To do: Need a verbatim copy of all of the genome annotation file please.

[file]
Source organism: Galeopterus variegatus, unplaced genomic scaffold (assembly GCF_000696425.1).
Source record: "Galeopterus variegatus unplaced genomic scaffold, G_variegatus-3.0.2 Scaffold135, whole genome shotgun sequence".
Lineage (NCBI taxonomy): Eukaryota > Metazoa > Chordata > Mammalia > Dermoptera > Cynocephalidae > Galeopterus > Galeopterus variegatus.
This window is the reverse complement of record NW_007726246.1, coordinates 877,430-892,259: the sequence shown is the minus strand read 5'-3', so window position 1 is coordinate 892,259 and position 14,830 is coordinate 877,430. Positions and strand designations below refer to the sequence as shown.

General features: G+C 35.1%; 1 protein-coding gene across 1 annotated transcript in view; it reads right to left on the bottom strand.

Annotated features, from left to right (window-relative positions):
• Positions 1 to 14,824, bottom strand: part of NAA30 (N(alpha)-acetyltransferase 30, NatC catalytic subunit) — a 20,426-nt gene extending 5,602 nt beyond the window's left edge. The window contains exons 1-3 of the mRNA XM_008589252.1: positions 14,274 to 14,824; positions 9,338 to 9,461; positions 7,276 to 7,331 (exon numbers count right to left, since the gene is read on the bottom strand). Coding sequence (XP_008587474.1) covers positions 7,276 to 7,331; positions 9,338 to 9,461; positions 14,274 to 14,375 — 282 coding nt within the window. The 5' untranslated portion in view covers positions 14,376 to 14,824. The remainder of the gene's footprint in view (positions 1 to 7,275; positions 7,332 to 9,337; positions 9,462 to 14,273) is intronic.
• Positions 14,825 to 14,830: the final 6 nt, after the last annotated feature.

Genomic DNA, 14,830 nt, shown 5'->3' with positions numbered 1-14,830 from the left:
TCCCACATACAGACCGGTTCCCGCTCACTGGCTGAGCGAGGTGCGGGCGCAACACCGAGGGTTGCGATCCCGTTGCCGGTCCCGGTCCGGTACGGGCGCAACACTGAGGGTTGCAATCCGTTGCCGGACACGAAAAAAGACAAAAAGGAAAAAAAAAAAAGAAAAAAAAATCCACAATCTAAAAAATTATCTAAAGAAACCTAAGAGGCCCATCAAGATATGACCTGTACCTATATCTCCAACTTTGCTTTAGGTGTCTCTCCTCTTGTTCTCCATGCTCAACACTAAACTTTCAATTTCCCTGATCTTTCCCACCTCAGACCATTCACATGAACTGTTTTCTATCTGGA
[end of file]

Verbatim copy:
Source organism: Galeopterus variegatus, unplaced genomic scaffold (assembly GCF_000696425.1).
Source record: "Galeopterus variegatus unplaced genomic scaffold, G_variegatus-3.0.2 Scaffold135, whole genome shotgun sequence".
Lineage (NCBI taxonomy): Eukaryota > Metazoa > Chordata > Mammalia > Dermoptera > Cynocephalidae > Galeopterus > Galeopterus variegatus.
This window is the reverse complement of record NW_007726246.1, coordinates 877,430-892,259: the sequence shown is the minus strand read 5'-3', so window position 1 is coordinate 892,259 and position 14,830 is coordinate 877,430. Positions and strand designations below refer to the sequence as shown.

General features: G+C 35.1%; 1 protein-coding gene across 1 annotated transcript in view; it reads right to left on the bottom strand.

Annotated features, from left to right (window-relative positions):
• Positions 1 to 14,824, bottom strand: part of NAA30 (N(alpha)-acetyltransferase 30, NatC catalytic subunit) — a 20,426-nt gene extending 5,602 nt beyond the window's left edge. The window contains exons 1-3 of the mRNA XM_008589252.1: positions 14,274 to 14,824; positions 9,338 to 9,461; positions 7,276 to 7,331 (exon numbers count right to left, since the gene is read on the bottom strand). Coding sequence (XP_008587474.1) covers positions 7,276 to 7,331; positions 9,338 to 9,461; positions 14,274 to 14,375 — 282 coding nt within the window. The 5' untranslated portion in view covers positions 14,376 to 14,824. The remainder of the gene's footprint in view (positions 1 to 7,275; positions 7,332 to 9,337; positions 9,462 to 14,273) is intronic.
• Positions 14,825 to 14,830: the final 6 nt, after the last annotated feature.

Genomic DNA, 14,830 nt, shown 5'->3' with positions numbered 1-14,830 from the left:
TCCCACATACAGACCGGTTCCCGCTCACTGGCTGAGCGAGGTGCGGGCGCAACACCGAGGGTTGCGATCCCGTTGCCGGTCCCGGTCCGGTACGGGCGCAACACTGAGGGTTGCAATCCGTTGCCGGACACGAAAAAAGACAAAAAGGAAAAAAAAAAAAGAAAAAAAAATCCACAATCTAAAAAATTATCTAAAGAAACCTAAGAGGCCCATCAAGATATGACCTGTACCTATATCTCCAACTTTGCTTTAGGTGTCTCTCCTCTTGTTCTCCATGCTCAACACTAAACTTTCAATTTCCCTGATCTTTCCCACCTCAGACCATTCACATGAACTGTTTTCTATCTGGA